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Since SpaceX is making everything so much cheaper to launch into space. If we launch a pair of orbiters to Uranus and Neptune, how fast could they get there? They could be really light and small, so they could use less fuel and just go faster. Also what kind of data could we learn from them?

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    $\begingroup$ The kind of data we could learn from them depends on the instrumentation, and the size of the dish. Larger dish=higher data transfer, more or better instruments=more data collection. Both a larger dish and more or better instruments add more weight. If we went for the fastest possible satellites to reach them being lighter would be better but I'm not sure if we could learn enough from them to make it worth it. $\endgroup$ Aug 26, 2022 at 19:12
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    $\begingroup$ Nobody's going to throw an instrument-less craft to Uranus or Neptune. It A) probably won't get there, and 2) You couldn't tell if it did. $\endgroup$
    – notovny
    Aug 26, 2022 at 19:44
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    $\begingroup$ Getting there fast isn't practical, it takes too much fuel. Since you don't want a flyby, you need to carry enough fuel to match speed with the planet & get into a stable orbit around it. A Hohmann transfer to Uranus "only" takes 16 years. To Neptune, you're looking at just over 30.6 years. $\endgroup$
    – PM 2Ring
    Aug 26, 2022 at 21:34
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    $\begingroup$ If you make an orbiter for Uranus really light and small, you won't get any scientific data worth it. A good space probe for Uranus needs a powerful camera and several instruments. A powerful RTG for enough electrical power. A large antenna dish for transmission of many detailed images back to Earth. A lot of fuel to achieve a circular low orbit around the gas giant. All this needs a lot of mass. A fast, cheap, light and small mission is possible to our Moon but not to Uranus and Neptune. $\endgroup$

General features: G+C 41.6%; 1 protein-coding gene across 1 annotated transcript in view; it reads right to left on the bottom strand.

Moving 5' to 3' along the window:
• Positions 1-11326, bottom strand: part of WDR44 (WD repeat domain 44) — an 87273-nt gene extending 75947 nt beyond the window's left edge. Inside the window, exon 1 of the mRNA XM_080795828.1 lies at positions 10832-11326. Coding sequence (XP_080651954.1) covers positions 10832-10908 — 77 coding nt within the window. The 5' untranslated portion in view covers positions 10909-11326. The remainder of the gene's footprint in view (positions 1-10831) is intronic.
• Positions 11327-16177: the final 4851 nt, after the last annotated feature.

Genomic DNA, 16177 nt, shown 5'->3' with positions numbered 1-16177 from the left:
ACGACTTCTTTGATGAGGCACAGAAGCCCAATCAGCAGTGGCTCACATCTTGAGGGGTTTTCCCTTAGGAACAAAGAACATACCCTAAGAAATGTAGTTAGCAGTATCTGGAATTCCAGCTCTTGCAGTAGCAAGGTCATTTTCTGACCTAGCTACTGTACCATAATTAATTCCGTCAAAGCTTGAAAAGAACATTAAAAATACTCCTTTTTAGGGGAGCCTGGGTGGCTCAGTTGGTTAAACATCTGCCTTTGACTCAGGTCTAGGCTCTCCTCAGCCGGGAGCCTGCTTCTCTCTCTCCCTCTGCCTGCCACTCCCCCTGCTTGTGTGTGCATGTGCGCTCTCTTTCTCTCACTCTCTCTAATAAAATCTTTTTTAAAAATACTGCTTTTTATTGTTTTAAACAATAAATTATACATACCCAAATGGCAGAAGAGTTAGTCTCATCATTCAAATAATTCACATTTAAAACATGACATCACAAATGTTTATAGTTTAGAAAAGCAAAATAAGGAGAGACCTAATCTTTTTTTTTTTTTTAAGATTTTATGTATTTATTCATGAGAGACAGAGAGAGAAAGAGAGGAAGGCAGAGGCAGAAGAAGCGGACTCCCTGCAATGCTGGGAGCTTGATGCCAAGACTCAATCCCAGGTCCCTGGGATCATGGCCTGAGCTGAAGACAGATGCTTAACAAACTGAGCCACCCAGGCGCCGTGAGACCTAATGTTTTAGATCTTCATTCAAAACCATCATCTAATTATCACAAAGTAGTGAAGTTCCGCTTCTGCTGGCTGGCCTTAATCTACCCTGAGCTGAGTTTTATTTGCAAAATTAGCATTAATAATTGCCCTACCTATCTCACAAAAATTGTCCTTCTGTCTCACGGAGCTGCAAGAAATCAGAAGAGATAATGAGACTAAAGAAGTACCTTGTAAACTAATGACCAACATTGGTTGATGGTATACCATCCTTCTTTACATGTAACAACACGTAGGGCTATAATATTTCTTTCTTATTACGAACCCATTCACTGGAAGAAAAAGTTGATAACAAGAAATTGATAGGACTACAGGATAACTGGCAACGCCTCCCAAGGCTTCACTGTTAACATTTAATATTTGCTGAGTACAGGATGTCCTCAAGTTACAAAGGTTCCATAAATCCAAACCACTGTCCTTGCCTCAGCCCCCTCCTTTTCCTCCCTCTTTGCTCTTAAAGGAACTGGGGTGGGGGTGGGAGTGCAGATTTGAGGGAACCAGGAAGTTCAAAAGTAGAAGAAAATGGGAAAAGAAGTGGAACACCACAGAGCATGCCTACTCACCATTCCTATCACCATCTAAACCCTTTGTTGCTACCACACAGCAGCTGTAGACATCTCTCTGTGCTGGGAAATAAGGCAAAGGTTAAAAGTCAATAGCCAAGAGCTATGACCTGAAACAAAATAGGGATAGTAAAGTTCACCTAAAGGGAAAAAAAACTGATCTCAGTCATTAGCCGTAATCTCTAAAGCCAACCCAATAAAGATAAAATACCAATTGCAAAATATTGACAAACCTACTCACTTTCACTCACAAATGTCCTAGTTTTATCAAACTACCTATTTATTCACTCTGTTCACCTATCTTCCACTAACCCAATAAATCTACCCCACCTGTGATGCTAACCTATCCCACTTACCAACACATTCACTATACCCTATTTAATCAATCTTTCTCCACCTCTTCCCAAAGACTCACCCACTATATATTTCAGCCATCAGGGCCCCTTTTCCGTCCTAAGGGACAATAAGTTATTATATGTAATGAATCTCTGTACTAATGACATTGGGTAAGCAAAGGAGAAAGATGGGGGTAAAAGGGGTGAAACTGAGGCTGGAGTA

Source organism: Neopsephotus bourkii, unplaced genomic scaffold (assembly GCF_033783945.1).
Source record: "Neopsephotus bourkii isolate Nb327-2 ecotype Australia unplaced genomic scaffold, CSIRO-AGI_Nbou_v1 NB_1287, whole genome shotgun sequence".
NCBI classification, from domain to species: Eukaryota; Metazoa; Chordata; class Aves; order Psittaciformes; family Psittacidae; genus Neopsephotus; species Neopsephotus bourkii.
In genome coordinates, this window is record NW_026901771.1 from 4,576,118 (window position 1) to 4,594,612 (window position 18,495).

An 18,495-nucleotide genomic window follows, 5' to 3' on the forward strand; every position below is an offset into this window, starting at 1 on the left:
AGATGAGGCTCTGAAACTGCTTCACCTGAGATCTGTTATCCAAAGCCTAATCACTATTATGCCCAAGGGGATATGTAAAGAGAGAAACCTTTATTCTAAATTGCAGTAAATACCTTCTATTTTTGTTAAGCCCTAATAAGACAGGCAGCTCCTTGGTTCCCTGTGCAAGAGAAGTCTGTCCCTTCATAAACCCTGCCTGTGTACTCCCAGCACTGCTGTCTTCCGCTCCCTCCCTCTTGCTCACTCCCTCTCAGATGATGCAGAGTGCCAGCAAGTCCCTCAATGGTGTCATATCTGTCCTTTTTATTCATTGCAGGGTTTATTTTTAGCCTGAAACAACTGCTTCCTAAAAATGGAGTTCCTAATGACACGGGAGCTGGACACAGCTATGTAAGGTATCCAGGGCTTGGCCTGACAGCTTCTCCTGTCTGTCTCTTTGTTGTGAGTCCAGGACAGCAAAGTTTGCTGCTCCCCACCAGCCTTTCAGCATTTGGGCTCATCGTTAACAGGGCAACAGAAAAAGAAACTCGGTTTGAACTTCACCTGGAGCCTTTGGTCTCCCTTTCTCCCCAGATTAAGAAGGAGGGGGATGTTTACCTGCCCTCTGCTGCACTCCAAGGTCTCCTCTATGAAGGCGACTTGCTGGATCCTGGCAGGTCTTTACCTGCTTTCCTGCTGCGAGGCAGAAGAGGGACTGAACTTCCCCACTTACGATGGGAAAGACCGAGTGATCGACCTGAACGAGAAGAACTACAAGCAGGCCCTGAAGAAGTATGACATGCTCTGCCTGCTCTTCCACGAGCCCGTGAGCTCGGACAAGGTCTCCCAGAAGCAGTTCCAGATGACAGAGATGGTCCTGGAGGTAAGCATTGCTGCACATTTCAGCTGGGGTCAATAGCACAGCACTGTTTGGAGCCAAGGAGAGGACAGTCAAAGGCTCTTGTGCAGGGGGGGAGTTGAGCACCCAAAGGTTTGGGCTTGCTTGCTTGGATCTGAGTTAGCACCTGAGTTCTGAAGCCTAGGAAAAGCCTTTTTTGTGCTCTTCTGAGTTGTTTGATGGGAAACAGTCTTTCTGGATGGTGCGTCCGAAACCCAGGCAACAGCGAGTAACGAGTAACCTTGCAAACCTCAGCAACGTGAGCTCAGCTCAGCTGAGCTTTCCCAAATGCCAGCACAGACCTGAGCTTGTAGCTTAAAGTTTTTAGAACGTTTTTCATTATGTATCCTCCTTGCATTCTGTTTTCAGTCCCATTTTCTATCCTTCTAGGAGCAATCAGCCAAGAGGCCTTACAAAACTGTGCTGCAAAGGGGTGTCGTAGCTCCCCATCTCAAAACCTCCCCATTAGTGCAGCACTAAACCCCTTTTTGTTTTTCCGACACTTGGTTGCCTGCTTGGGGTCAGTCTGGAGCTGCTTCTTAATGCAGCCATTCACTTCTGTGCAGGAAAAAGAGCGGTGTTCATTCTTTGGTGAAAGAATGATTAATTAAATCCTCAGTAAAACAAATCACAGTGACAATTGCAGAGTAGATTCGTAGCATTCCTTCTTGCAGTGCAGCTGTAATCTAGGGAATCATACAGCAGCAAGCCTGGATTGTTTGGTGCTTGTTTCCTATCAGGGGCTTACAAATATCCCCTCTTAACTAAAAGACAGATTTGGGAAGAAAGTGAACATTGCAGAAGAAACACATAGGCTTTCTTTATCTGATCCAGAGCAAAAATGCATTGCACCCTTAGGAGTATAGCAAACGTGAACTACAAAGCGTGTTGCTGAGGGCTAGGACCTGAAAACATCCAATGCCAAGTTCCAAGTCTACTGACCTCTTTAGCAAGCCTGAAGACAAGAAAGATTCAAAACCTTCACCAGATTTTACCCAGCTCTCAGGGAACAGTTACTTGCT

– Uwe
    Aug 27, 2022 at 2:24
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Uwe says that a "really light and small" orbiter for the outer planets won't work, and I agree. So would Alan Stern and David Grinspoon, whose book Chasing New Horizons describes the history of that mission to (and now beyond) Pluto.

Early in the book they discuss a 1990s proposal to send a craft to Pluto weighing only 35 kilograms for a "Pluto Fast Flyby." But when the mission designers went to work on it, they discovered that even with only a couple barebones scientific instruments, the intended 35 kg mass ballooned to over 100 kg even without redundancies. With that costs and fuel requirements also rose, and the idea self-destructed -- one of the many false starts that came and went for Pluto exploration in the 1990s.

New Horizons ultimately succeeded, but the moral is that going to the outer planets, even for a flyby, is not going to be cheap or technically simple. Getting an orbiter, as distinct from a flyby, to those outer worlds is unavoidably more complex and expensive than anything we have yet launched that way.

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https://yellowdragonblogdotcom.files.wordpress.com/2018/03/full-report-ice-giants.pdf

here is NASA study of mission to ice giants Uranus and Neptume conducted in 2017. ( pdf, 14 MBytes)

Trajectory study is in appendix A, begins on page 177.

3 launch vehicles were considered - Atlas 5, Delta 4 Heavy and SLS. Falcon 9 was not considered because of its low effectiveness for high C3 trajectories (high escape velocity). Falcon Heavy had no certain specifications in this time.

We can notice from graphs that use of SLS reduces the fight time from 10-12 years (for Atlas 5 rocket) to about 6 years. Not so game-changing advantage given size and cost of SLS several times bigger.

Shoud be noted that these trajectories are for orbiter. The faster it flies to an ice giant planet, the more fuel it should have for insertion burn to become orbiter.

For flyby probe (like New Horizons) bigger rocket is more effective. My guess that by SLS with additional kick stages a probe could reach Uranus in 2-3 years.